WHAT DO YOU VALUE?
A lot of the changes that have occurred over the last five years are because of you. As discussed, you access information in a different way. It’s also true that the things you value no longer resemble what appeared in my daily newspaper 25 years ago. The story in the old newspaper included some quotes, a review of the specific plays and game overall, possibly a note about the next game, and any kind of maladies suffered by the players. An exploding coach in the post-game scrum was always good for a paragraph.
Today? You want to know about who faced the tough opponents, about the cap impact of an acquisition, about Ryan Strome’s summer. You can get all of that online immediately, you don’t have to wait until next day. The value of the quote 25 years ago had a lot to do with exclusivity, and attending a media avail that will be on Youtube in 10 minutes has minimal value.
Todd McLellan’s comments about Jesse Puljujarvi last night were immediately out in the ether, making the hard copy unnecessary. The audience gets the breaking news at the same time as the media and the audience’s opinion is often as qualified as the reporting.
I don’t know where we’re going in media, but getting the scoop isn’t what it used to be, and hanging around the rink may not be a worthwhile endeavor for much of the modern media. The Edmonton Oilers have a camera and a vehicle to deliver information payloads. The media has lost their traditional edge and is forced to reinvent itself. Part of that adjustment involves people of value falling away (I miss Joanne Ireland’s reporting, as an example) and understand completely when a 30-year veteran chooses to send a tweet out with some vinegar on it. I know a little about the vicious climb from stringer to city hall reporter to actual reporter and it’s a long damned haul filled with late nights, notes on the endless minutiae of good old our town and bad, bad coffee.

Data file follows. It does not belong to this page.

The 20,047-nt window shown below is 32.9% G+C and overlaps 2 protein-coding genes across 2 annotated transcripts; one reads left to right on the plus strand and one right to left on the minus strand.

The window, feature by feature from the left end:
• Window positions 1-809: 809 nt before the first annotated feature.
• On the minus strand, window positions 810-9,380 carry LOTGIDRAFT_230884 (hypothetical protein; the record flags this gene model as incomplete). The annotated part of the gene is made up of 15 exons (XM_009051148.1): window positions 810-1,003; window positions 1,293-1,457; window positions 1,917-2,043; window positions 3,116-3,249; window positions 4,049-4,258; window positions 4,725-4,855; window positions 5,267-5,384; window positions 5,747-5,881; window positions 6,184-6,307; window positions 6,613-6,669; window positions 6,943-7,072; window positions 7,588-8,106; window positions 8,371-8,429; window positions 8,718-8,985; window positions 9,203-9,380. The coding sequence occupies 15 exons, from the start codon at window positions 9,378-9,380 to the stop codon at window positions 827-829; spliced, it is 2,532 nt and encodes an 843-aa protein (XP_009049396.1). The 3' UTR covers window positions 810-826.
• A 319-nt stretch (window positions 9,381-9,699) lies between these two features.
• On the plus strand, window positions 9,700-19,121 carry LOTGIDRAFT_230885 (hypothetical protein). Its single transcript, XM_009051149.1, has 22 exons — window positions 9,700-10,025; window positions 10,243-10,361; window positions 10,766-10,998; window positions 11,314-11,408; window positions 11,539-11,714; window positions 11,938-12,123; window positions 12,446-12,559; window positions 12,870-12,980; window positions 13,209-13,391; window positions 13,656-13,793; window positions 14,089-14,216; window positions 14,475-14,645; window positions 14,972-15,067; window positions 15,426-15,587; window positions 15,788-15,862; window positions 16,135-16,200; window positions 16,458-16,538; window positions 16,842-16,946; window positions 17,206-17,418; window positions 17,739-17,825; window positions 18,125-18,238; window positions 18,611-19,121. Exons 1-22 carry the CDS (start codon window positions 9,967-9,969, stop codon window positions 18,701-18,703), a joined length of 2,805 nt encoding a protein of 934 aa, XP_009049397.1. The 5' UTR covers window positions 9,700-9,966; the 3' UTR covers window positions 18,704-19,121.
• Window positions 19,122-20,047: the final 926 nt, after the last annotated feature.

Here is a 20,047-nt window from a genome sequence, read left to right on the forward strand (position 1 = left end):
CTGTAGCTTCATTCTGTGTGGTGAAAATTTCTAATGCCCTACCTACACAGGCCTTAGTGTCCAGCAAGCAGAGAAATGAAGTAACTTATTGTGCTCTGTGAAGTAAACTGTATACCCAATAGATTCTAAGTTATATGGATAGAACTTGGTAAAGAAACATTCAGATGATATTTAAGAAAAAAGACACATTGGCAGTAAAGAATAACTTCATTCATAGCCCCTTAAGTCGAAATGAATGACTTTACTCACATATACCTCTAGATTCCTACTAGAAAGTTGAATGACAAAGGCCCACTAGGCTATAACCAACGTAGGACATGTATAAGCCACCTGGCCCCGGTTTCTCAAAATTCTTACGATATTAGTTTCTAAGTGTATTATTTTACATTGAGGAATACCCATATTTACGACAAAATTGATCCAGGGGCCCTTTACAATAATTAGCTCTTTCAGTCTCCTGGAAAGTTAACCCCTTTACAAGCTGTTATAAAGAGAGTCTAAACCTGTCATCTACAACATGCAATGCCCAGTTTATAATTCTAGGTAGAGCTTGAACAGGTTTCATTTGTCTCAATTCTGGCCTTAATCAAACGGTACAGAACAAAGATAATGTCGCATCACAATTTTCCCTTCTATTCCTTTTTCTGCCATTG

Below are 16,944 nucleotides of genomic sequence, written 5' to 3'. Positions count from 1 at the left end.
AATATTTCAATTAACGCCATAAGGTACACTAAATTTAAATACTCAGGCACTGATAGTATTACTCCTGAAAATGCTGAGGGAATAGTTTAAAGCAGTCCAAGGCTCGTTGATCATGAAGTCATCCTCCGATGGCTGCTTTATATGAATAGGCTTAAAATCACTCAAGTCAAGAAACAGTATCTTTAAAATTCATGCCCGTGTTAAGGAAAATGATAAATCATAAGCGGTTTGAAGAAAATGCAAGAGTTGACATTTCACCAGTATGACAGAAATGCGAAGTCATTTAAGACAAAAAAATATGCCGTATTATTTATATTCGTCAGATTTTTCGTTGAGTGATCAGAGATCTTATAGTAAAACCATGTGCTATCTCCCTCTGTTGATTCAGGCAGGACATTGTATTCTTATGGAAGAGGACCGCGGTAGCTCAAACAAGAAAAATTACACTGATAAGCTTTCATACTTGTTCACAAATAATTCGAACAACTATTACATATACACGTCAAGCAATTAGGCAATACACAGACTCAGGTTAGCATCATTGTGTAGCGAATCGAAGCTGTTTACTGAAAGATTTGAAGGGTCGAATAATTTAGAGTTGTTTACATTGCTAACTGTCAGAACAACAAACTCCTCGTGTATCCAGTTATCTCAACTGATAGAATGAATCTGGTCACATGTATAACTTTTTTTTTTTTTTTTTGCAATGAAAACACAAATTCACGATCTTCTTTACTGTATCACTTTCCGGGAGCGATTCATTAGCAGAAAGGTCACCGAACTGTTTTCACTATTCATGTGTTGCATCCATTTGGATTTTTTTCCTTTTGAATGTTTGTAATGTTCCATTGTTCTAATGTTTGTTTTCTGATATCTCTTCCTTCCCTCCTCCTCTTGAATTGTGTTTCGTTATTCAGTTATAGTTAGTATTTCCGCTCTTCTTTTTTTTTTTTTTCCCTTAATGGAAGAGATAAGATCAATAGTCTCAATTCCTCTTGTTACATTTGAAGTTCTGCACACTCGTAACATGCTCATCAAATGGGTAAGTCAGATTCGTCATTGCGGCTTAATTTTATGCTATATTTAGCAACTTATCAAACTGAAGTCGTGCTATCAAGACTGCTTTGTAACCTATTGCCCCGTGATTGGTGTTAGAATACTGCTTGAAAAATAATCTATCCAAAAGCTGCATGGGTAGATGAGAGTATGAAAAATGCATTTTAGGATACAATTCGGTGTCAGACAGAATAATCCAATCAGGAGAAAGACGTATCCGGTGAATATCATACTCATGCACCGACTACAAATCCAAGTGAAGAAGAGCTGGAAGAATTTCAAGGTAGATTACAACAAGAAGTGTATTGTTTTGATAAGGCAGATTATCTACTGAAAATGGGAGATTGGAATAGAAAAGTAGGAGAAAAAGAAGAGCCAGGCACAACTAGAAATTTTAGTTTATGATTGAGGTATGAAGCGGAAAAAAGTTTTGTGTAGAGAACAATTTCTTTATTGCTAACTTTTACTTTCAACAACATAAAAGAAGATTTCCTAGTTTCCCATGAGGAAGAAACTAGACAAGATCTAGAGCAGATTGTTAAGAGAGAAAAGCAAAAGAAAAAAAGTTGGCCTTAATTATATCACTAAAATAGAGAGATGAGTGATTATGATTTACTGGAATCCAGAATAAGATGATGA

One day, not so long a time ago, smart media people in gigantic buildings in this town held meetings on adapting to change. These men and women had massive advantages and terrible disadvantages, and entered the battle with good judgement and a healthy respect for what they didn’t know.
At the exact same time, young people who didn’t know much about gigantic buildings and budgets thought they might start a blog and see if their friends would read it. You may think that’s too simple an explanation, but it’s true and you could look it up. Today, it’s all different shades of equal between the big boys and the kids with a blog, and that’s a beautiful crazy.
I think many people in the media industry are doing a great job in capturing the imagination of the Edmonton public and building relationships with listeners and readers. Edmonton media will survive, but it won’t have as much in common with 1975 as I’ll want it to, and many of the things that appealed to me will be washed away in search of a new audience. That’s good, and right, the world is turning as it should.